Economics professors Nicholas Z. Muller, Robert Mendelsohn and William Nordhaus have a new paper in the latest edition of the American Economic Review that should be a major factor in how we discuss economic ideology. It won’t, of course, but let me lay out the case anyway.
In their paper, “Environmental Accounting for Pollution in the United States Economy,” what Muller, Mendelsohn and Nordhaus do is estimate the cost imposed on society by air pollution, and allocate it across industries. The costs being calculated, by the way, don’t include the long-run threat of climate change; they’re focused on measurable impacts of pollution on health and productivity, with the most important effects involving how pollutants — especially small particulates — affect human health, and use standard valuations on mortality and morbidity to turn these into dollars.
Even with this restricted vision of costs, they find that the costs of air pollution are big, and heavily concentrated in a few industries. In fact, there are a number of industries that inflict more damage in the form of air pollution than the value added by these industries at market prices.
It’s important to be clear about what this means. It does not necessarily say that we should end the use of coal-generated electricity. What it says, instead, is that consumers are paying much too low a price for coal-generated electricity, because the price they pay does not take into account the very large external costs associated with generation.
If consumers did have to pay the full cost, they would use much less electricity from coal — maybe none, but that would depend on the alternatives.
At one level, this is all textbook economics. Externalities like pollution are one of the classic forms of market failure, and Economics 101 says that this failure should be remedied through pollution taxes or tradable emissions permits that get the price right. What Muller et al. are doing is putting numbers to this basic proposition — and the numbers turn out to be big. So if you really believed in the logic of free markets, you’d be all in favor of pollution taxes, right?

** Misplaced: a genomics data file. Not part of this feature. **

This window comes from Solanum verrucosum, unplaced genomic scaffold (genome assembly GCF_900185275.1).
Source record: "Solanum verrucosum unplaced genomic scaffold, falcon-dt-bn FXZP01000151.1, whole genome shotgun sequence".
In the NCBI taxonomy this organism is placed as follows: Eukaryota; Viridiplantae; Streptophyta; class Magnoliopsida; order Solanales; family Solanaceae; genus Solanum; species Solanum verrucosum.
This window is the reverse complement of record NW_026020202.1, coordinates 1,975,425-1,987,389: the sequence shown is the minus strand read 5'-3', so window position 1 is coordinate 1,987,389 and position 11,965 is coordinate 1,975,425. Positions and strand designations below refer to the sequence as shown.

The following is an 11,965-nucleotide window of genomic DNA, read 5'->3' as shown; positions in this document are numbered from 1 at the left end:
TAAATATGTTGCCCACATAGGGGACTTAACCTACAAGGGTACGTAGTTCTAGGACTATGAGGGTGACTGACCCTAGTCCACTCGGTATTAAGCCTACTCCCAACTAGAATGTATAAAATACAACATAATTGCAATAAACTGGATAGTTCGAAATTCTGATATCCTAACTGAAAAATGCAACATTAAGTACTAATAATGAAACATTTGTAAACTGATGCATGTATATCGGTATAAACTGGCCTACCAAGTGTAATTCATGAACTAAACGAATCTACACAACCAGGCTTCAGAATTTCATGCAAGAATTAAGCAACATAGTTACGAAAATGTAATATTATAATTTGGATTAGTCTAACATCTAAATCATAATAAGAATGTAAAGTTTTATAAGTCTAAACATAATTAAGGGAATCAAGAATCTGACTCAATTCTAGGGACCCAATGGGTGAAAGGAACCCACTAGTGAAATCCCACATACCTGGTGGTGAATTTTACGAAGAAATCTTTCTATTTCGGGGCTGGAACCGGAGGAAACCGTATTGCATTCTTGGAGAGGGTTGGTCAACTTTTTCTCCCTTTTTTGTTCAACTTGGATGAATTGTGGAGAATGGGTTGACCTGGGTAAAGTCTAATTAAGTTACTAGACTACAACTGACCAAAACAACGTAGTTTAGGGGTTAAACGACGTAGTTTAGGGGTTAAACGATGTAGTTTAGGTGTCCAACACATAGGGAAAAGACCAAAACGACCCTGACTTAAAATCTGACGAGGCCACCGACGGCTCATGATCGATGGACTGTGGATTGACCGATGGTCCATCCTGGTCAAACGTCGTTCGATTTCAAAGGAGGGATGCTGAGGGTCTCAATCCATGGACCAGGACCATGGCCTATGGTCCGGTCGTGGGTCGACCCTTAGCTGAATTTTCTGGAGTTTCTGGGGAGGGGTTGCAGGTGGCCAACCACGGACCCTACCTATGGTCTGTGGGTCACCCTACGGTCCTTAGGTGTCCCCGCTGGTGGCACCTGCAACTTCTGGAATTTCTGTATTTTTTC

Ha ha ha ha ha! Today’s American right doesn’t believe in externalities, or correcting market failures; it believes that there are no market failures, that unregulated capitalism is always right. Faced with evidence that market prices are, in fact, wrong, they simply attack the science.
What this tells us is that we are not actually having a debate about economics. Our free-market advocates aren’t actually operating from a model of how the economy works; they’re operating from some combination of knee-jerk defense of the haves against the rest and mystical faith that self-interest always leads to the common good.
And they’re wrong, with every breath we take.
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Paul Krugman joined The New York Times in 1999 as a columnist on the Op-Ed page and continues as a professor of economics and international affairs at Princeton University. He was awarded the Nobel in economic science in 2008.
Mr Krugman is the author or editor of 20 books and more than 200 papers in professional journals and edited volumes, including "The Return of Depression Economics" (2008) and "The Conscience of a Liberal" (2007). Copyright 2011 The New York Times.